States turn to Minnesota as model for new marijuana bills


Minnesota state capitol.

Lawmakers in other states are now turning to Minnesota’s new cannabis law as a model for their own legislation, despite the law’s restrictions on eligibility and usage.
Over the past few weeks, legislators in both Pennsylvania and Georgia have turned to the Minnesota law, which passed in May, as a starting point for bills in their own states. But while the Minnesota law makes medical marijuana legal, it’s limiting, offering only certain kinds of cannabis for certain patients.

Minnesota’s law makes it legal for people with specific conditions, including cancer, epilepsy, and glaucoma, to use marijuana for medical purposes. That amounts to 5,000 people in the state. However, it isn’t legal for those patients to use “loose-leaf” methods such as smoking. Instead, the cannabis will be restricted to other ways of delivery, like pills, liquids, edibles, or vapor.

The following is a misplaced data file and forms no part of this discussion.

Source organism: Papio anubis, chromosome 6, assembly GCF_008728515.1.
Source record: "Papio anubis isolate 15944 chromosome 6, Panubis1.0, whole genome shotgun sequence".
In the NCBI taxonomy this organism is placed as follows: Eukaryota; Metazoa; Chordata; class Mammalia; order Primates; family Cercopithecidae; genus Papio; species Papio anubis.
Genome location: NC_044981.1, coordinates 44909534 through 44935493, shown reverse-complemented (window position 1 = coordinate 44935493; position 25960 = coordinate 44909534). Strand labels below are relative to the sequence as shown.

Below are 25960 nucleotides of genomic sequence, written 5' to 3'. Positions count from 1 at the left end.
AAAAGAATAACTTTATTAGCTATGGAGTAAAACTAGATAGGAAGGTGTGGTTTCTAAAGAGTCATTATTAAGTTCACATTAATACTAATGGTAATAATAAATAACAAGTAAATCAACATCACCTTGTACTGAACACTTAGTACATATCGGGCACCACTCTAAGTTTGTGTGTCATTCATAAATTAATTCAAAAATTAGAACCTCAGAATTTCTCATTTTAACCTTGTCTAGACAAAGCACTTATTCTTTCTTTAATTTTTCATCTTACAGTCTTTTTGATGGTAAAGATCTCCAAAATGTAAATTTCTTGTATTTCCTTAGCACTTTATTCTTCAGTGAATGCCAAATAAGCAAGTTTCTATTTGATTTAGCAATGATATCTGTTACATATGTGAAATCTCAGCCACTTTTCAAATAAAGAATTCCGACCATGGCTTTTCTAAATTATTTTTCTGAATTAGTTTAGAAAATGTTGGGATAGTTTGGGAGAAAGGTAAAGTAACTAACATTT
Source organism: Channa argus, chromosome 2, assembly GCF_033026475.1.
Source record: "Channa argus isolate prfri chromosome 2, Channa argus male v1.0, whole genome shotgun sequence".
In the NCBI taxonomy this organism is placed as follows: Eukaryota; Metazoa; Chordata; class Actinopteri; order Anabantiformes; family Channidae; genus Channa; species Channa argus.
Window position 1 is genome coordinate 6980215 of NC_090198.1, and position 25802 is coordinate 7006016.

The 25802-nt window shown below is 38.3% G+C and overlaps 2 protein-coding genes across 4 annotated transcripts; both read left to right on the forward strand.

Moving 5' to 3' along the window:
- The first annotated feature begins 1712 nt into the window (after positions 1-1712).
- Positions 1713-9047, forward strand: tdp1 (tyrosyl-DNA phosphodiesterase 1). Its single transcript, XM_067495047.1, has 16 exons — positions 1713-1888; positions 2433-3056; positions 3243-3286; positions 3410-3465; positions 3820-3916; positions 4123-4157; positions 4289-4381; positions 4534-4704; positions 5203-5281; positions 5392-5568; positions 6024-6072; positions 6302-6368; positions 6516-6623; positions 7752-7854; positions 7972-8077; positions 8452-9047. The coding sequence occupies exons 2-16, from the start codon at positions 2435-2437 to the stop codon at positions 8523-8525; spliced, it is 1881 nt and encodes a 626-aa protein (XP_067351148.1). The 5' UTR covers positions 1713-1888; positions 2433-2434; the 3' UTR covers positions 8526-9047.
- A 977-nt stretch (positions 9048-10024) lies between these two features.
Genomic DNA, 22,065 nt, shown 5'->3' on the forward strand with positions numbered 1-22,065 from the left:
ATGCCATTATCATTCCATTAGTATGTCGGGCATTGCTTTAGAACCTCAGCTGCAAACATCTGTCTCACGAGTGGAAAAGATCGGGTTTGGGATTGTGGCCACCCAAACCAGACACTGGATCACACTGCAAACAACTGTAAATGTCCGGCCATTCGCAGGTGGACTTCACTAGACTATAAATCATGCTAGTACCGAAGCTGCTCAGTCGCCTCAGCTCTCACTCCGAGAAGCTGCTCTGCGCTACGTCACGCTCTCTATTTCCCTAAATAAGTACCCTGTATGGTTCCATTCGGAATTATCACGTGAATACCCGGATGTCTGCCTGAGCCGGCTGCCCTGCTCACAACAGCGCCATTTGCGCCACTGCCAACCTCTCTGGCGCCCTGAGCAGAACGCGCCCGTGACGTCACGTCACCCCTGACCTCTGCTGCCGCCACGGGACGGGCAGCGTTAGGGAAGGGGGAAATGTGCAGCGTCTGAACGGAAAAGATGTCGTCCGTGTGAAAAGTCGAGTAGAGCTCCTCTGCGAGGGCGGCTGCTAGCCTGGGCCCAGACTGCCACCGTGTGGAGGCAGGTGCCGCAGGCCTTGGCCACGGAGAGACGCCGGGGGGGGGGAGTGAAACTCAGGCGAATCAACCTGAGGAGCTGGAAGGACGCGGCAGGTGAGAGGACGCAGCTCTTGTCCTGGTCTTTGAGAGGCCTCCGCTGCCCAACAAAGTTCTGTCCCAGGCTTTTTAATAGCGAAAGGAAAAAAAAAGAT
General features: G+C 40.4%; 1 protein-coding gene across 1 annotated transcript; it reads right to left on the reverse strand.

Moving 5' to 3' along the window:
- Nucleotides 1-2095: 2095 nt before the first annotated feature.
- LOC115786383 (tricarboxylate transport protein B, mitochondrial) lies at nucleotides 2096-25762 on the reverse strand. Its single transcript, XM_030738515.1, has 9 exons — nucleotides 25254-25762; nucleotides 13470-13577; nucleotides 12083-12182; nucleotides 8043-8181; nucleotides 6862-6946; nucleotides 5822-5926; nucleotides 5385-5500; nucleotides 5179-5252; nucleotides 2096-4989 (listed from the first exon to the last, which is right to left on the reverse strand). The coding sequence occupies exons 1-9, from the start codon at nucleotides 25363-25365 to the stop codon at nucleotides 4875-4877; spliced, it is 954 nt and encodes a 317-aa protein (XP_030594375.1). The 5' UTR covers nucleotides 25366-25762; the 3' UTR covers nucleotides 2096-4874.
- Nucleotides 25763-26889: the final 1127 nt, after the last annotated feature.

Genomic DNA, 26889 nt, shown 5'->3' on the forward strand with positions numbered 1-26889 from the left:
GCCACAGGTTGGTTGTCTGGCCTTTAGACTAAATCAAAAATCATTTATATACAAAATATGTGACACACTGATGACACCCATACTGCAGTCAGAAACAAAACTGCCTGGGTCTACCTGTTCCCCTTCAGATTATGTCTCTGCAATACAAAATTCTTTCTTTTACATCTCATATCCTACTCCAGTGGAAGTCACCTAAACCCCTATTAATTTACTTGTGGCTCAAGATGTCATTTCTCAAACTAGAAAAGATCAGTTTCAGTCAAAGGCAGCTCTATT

In late June, a Pennsylvania Senate committee passed the “Compassionate Use of Medical Cannabis Act,” a bill nearly as conservative as Minnesota’s. Like Minnesota’s bill, the legislation would limit the cannabis to oils, edibles, ointments, and vaporization, and would also limit the sale of marijuana to specific, licensed state dispensaries. As for who’d be eligible, the bill wouldn’t be as limiting as Minnesota’s, as it expands medical marijuana to patients who have diseases like post-traumatic stress disorder and chronic pain.
Read the rest of the story over at the Minneapolis City Pages.